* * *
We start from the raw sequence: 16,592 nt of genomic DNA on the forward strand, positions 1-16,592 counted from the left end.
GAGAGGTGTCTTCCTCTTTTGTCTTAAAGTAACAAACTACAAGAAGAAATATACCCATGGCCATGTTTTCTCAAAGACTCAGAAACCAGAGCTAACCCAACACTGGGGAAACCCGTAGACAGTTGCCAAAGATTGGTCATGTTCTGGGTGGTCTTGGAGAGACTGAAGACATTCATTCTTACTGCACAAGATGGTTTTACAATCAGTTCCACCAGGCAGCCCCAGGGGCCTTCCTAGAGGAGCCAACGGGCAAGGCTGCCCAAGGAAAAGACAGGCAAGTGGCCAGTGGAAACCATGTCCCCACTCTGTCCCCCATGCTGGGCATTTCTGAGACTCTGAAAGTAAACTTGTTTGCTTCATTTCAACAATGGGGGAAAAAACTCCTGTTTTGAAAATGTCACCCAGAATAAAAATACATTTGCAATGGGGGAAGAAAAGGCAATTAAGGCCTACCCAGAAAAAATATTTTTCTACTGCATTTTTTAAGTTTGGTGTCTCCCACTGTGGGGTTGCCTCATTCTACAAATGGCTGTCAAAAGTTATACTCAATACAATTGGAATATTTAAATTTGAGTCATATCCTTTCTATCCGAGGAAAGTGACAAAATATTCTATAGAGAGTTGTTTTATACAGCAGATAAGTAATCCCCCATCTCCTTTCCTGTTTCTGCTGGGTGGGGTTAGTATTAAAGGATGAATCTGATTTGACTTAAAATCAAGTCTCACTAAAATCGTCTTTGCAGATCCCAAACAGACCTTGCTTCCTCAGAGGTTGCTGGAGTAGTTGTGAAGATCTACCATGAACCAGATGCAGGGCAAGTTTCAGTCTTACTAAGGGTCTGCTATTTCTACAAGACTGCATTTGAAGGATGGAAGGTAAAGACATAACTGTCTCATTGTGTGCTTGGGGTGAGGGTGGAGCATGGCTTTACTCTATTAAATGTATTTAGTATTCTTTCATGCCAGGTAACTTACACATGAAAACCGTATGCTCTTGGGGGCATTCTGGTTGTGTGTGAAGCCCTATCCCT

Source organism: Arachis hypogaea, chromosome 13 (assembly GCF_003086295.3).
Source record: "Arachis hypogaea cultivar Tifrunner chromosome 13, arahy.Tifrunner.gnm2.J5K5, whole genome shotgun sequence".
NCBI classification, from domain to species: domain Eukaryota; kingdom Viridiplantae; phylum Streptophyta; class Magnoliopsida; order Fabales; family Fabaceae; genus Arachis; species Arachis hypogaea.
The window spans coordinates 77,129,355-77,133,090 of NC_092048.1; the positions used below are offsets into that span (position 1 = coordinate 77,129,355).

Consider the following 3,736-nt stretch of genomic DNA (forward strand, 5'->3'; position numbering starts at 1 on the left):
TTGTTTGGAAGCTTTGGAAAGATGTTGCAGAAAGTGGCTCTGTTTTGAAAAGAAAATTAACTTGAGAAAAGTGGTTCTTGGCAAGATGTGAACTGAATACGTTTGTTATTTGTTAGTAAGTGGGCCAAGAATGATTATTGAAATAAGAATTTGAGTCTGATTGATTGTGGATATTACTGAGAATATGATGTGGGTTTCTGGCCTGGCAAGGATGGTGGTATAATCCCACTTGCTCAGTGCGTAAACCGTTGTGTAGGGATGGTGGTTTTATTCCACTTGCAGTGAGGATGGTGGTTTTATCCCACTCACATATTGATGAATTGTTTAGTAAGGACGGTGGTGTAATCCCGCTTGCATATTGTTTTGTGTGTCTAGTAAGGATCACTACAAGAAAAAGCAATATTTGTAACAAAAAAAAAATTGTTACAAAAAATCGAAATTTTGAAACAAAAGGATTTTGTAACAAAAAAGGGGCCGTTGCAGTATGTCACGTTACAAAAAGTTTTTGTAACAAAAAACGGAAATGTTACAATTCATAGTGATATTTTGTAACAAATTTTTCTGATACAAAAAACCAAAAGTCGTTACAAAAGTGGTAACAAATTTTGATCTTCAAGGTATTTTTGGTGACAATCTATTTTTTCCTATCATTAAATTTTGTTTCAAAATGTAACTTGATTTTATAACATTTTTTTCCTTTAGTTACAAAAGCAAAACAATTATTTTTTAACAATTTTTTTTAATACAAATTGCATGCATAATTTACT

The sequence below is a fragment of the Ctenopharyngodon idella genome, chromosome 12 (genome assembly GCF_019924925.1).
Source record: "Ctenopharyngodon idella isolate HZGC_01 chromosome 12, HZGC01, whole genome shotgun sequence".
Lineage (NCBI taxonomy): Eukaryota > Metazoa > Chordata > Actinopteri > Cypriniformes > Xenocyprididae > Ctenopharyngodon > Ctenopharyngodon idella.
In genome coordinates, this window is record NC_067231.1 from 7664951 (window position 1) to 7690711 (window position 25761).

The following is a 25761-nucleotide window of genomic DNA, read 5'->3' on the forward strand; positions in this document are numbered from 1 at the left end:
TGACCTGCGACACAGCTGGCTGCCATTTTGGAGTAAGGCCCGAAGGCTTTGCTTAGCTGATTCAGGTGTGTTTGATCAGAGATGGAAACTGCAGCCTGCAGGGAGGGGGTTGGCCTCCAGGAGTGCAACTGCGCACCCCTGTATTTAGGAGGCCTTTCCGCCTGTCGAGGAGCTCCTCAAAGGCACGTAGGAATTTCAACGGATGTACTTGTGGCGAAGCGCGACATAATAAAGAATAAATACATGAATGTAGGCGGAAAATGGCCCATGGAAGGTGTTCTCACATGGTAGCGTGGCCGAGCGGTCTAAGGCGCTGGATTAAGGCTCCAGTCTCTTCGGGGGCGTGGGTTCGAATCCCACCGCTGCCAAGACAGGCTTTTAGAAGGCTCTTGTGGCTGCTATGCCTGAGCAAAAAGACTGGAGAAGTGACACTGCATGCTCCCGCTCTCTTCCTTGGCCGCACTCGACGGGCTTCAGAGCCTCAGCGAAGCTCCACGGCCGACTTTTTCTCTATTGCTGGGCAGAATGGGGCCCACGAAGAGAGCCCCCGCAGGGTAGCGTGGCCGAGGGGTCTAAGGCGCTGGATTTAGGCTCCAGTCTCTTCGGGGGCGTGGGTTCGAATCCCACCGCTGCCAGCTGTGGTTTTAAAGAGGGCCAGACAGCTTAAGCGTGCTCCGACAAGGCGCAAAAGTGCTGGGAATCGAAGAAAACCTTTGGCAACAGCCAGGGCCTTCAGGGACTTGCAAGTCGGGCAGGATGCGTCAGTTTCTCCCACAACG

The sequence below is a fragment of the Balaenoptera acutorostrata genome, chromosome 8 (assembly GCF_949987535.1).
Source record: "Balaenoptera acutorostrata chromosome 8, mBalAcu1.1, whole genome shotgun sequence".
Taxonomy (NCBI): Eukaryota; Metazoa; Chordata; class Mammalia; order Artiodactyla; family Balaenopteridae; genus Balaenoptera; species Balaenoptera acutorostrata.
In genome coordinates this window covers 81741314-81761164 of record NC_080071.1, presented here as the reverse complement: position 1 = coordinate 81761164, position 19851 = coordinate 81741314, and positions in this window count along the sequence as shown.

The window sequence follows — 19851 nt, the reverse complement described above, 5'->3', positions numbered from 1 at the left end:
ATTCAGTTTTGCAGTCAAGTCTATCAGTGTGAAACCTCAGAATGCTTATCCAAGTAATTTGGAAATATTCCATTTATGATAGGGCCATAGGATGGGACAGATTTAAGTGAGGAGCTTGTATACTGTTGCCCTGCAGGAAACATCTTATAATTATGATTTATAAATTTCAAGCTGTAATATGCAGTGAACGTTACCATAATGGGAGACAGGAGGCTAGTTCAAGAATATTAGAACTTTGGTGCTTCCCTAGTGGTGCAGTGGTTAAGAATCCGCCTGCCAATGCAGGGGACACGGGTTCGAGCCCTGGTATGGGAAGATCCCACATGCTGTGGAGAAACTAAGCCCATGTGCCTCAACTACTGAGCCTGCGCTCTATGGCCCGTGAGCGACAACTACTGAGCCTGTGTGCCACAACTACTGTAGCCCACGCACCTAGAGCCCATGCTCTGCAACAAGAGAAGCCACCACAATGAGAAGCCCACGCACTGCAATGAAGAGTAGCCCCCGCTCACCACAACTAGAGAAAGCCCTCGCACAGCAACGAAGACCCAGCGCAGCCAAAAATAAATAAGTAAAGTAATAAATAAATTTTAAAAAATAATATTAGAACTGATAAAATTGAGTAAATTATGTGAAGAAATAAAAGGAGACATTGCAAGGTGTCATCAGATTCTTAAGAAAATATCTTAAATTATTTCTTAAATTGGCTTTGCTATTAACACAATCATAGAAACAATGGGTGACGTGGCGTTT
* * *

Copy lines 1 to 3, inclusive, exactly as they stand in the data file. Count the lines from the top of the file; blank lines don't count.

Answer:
We start from the raw sequence: 16,592 nt of genomic DNA on the forward strand, positions 1-16,592 counted from the left end.
GAGAGGTGTCTTCCTCTTTTGTCTTAAAGTAACAAACTACAAGAAGAAATATACCCATGGCCATGTTTTCTCAAAGACTCAGAAACCAGAGCTAACCCAACACTGGGGAAACCCGTAGACAGTTGCCAAAGATTGGTCATGTTCTGGGTGGTCTTGGAGAGACTGAAGACATTCATTCTTACTGCACAAGATGGTTTTACAATCAGTTCCACCAGGCAGCCCCAGGGGCCTTCCTAGAGGAGCCAACGGGCAAGGCTGCCCAAGGAAAAGACAGGCAAGTGGCCAGTGGAAACCATGTCCCCACTCTGTCCCCCATGCTGGGCATTTCTGAGACTCTGAAAGTAAACTTGTTTGCTTCATTTCAACAATGGGGGAAAAAACTCCTGTTTTGAAAATGTCACCCAGAATAAAAATACATTTGCAATGGGGGAAGAAAAGGCAATTAAGGCCTACCCAGAAAAAATATTTTTCTACTGCATTTTTTAAGTTTGGTGTCTCCCACTGTGGGGTTGCCTCATTCTACAAATGGCTGTCAAAAGTTATACTCAATACAATTGGAATATTTAAATTTGAGTCATATCCTTTCTATCCGAGGAAAGTGACAAAATATTCTATAGAGAGTTGTTTTATACAGCAGATAAGTAATCCCCCATCTCCTTTCCTGTTTCTGCTGGGTGGGGTTAGTATTAAAGGATGAATCTGATTTGACTTAAAATCAAGTCTCACTAAAATCGTCTTTGCAGATCCCAAACAGACCTTGCTTCCTCAGAGGTTGCTGGAGTAGTTGTGAAGATCTACCATGAACCAGATGCAGGGCAAGTTTCAGTCTTACTAAGGGTCTGCTATTTCTACAAGACTGCATTTGAAGGATGGAAGGTAAAGACATAACTGTCTCATTGTGTGCTTGGGGTGAGGGTGGAGCATGGCTTTACTCTATTAAATGTATTTAGTATTCTTTCATGCCAGGTAACTTACACATGAAAACCGTATGCTCTTGGGGGCATTCTGGTTGTGTGTGAAGCCCTATCCCT

Source organism: Arachis hypogaea, chromosome 13 (assembly GCF_003086295.3).